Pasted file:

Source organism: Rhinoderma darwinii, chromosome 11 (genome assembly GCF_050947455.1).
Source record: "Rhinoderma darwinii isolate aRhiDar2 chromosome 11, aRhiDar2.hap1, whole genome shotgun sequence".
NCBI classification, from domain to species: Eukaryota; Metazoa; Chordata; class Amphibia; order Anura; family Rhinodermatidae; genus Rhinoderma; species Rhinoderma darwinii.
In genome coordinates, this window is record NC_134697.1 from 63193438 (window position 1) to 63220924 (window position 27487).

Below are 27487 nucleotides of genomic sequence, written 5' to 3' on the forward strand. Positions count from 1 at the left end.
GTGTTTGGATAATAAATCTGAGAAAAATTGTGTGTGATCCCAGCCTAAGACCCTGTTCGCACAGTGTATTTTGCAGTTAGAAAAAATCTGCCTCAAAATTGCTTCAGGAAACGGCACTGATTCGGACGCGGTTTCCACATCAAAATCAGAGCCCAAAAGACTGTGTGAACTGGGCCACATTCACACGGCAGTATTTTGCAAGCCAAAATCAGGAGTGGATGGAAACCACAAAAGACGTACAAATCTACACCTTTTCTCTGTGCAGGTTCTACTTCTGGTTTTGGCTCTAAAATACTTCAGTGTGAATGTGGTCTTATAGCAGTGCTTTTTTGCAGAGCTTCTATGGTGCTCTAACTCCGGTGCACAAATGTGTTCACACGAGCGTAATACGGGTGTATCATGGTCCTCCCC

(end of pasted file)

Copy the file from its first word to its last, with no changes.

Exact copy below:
Source organism: Rhinoderma darwinii, chromosome 11 (genome assembly GCF_050947455.1).
Source record: "Rhinoderma darwinii isolate aRhiDar2 chromosome 11, aRhiDar2.hap1, whole genome shotgun sequence".
NCBI classification, from domain to species: Eukaryota; Metazoa; Chordata; class Amphibia; order Anura; family Rhinodermatidae; genus Rhinoderma; species Rhinoderma darwinii.
In genome coordinates, this window is record NC_134697.1 from 63193438 (window position 1) to 63220924 (window position 27487).

Below are 27487 nucleotides of genomic sequence, written 5' to 3' on the forward strand. Positions count from 1 at the left end.
GTGTTTGGATAATAAATCTGAGAAAAATTGTGTGTGATCCCAGCCTAAGACCCTGTTCGCACAGTGTATTTTGCAGTTAGAAAAAATCTGCCTCAAAATTGCTTCAGGAAACGGCACTGATTCGGACGCGGTTTCCACATCAAAATCAGAGCCCAAAAGACTGTGTGAACTGGGCCACATTCACACGGCAGTATTTTGCAAGCCAAAATCAGGAGTGGATGGAAACCACAAAAGACGTACAAATCTACACCTTTTCTCTGTGCAGGTTCTACTTCTGGTTTTGGCTCTAAAATACTTCAGTGTGAATGTGGTCTTATAGCAGTGCTTTTTTGCAGAGCTTCTATGGTGCTCTAACTCCGGTGCACAAATGTGTTCACACGAGCGTAATACGGGTGTATCATGGTCCTCCCC